MG: When I came back my exposure to Minneapolis theatre was just through Tom. He was one of my few friends still living in town and I was just hanging around Bedlam with him and there wasn’t really much opportunity to make any money off it. I think that it was kind of because I didn’t go to school here. I didn’t go through four years while honing my skills and also meeting people within the larger Minneapolis theatre community. So I came back here and had training but I didn’t know anybody. I didn’t have ins at any of the theatre departments here, it was exclusively around Bedlam. But it wasn’t like my phone was ringing off the hook or anything. So I just kind of realized that there was going to have to be another job that was involved. As the years went on, acting took kind of a backseat to paying my student loans and paying my rent and stuff like that. It became harder and harder to keep that dream, that I’m going to be the next big actor or whatever. So I started looking elsewhere for careers and I realized that working building theatre is what I love to do, it’s what I’ve been loving to do so far.

WC: It’s not uncommon for people to get out of school and try to make a living out of it and find that it’s not possible for them.  So the other job is necessitated because the acting pays next to nothing. The acting provides virtually no income, in that even a part time job wouldn’t cover it. How much do you think this influences the public perception of the performing arts as an unsustainable career?

MG: I think that is definitely sways public opinion about what it means to work in the arts or be an artist. There are three options: you’re a successful artist, you’re a starving artist or you’re a trust fund kid who has some sort of means to support yourself through that. I think that definitely has an effect on how people view careers in the arts.” You’re pursuing that, that’s great. How are you going to survive?” My family, when I wanted to be an actor was like, “That’s great, follow your dreams, but how are you going to live?” There is a lot of skepticism when you say you’re in the arts and that’s what you do, people assume that either you’ve got a trust fund or you’re okay with not having any money in your life. I don’t know. I’m still not totally certain that that isn’t true, but I think that in terms of acting it does take a certain kind of stability and security to pursue it if you’re going to go at it full time. I think that if that’s what you’re going to really pursue as a career, you need to have something to survive without bringing in any money for a while. For 99% of the people that’s really hard to do.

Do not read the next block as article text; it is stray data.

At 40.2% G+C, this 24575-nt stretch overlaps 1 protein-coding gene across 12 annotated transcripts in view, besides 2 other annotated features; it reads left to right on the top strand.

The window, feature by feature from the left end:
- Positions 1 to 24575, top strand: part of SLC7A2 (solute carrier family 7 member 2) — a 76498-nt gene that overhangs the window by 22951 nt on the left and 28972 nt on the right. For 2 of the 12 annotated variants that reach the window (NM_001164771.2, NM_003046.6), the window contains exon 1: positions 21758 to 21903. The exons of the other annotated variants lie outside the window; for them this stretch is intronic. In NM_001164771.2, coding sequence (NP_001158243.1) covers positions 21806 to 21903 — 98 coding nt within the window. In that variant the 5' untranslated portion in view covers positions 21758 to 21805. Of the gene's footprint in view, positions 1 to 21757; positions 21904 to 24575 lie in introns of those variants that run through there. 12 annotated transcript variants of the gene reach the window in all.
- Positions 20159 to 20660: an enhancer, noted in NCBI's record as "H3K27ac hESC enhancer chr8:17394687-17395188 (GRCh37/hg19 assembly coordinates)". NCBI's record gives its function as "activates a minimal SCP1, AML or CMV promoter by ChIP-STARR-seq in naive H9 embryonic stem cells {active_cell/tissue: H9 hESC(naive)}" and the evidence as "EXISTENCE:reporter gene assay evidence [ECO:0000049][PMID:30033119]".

WC:  Does that tend to divide us along class lines?

MG: I think so. I think that within the community, as far as I’ve experienced, people are pretty accepting. People aren’t like, “Oh, that guy’s got a trust fund, I won’t work with him, screw that guy.” In terms of, I don’t want to say success, but people who are getting all this work at the Guthrie right out of school, a lot of them, and I’m thinking of someone in particular in my head, they did have a safety net and that does kind of define how far you can go. The access. I think that does kind of create a little bit of bitterness because there’s all these kids right out of school struggling and they’re trying to get jobs and a lot of this seems unattainable. They have this other job and because they have this other job they can’t commit to 12 hours of rehearsal a day for next to nothing because the only people who can take those are people who have that safety net. And that’s such a small percentage of the people who are pursuing it.

WC: Have you been making a living wage?